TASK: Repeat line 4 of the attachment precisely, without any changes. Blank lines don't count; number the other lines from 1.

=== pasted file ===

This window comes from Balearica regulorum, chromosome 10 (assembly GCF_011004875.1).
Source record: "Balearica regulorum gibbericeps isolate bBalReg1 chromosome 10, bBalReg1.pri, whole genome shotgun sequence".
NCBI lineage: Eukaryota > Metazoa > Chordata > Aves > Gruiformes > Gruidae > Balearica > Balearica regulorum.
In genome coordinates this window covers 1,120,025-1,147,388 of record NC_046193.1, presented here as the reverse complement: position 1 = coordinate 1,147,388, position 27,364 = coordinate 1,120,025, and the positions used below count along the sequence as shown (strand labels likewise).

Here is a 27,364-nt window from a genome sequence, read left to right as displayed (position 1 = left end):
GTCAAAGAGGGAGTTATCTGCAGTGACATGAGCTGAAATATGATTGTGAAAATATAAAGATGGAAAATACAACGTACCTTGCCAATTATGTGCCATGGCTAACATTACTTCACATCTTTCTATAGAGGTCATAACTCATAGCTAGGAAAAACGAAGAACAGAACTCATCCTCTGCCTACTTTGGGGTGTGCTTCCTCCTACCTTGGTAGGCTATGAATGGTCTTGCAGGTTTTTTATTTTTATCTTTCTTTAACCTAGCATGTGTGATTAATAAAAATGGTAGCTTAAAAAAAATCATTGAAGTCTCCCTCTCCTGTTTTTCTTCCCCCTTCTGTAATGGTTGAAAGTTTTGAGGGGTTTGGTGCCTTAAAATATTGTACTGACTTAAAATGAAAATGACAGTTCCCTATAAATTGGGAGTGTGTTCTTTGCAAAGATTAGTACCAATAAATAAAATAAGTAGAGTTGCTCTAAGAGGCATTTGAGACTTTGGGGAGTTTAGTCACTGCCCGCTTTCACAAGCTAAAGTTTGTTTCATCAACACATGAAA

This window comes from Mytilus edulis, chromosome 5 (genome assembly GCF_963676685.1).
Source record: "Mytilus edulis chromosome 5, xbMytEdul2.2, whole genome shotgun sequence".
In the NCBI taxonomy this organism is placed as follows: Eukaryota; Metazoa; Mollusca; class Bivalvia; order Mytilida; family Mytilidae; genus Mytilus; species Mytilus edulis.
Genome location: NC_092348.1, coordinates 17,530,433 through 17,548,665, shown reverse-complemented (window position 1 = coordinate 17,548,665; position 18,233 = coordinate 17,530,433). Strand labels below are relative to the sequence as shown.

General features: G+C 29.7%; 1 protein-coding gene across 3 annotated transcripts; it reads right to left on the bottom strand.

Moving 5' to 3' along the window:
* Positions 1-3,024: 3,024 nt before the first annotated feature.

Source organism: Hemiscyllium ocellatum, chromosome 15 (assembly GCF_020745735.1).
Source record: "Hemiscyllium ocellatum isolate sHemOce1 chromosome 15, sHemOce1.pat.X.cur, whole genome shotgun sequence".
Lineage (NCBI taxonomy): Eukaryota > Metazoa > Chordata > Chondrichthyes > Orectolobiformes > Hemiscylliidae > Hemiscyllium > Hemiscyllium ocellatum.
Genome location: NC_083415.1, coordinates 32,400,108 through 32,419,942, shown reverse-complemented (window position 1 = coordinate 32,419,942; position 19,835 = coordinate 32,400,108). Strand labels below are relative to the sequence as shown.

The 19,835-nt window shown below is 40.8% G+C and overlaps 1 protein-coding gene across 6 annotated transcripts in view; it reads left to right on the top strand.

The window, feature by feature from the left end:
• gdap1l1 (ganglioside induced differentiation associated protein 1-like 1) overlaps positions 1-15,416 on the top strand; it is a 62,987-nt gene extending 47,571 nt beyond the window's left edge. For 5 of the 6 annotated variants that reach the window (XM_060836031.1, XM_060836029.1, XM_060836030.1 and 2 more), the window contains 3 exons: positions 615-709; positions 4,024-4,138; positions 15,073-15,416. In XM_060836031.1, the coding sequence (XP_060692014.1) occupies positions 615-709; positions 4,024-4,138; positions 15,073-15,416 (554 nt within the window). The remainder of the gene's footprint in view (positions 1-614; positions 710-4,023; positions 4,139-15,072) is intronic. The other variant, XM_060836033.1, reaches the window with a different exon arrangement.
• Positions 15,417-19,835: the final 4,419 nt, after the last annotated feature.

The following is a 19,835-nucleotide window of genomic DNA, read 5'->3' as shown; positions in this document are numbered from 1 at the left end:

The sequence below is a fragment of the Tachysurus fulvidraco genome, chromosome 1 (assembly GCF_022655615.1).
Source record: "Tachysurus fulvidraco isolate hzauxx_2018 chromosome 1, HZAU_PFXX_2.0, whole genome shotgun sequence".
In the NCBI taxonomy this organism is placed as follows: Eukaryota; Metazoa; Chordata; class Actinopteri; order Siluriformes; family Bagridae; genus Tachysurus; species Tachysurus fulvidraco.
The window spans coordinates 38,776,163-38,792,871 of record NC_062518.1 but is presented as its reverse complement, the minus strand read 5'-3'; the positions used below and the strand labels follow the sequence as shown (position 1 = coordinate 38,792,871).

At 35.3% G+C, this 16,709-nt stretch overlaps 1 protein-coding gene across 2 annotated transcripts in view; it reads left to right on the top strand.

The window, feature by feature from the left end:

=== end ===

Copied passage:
In genome coordinates this window covers 1,120,025-1,147,388 of record NC_046193.1, presented here as the reverse complement: position 1 = coordinate 1,147,388, position 27,364 = coordinate 1,120,025, and the positions used below count along the sequence as shown (strand labels likewise).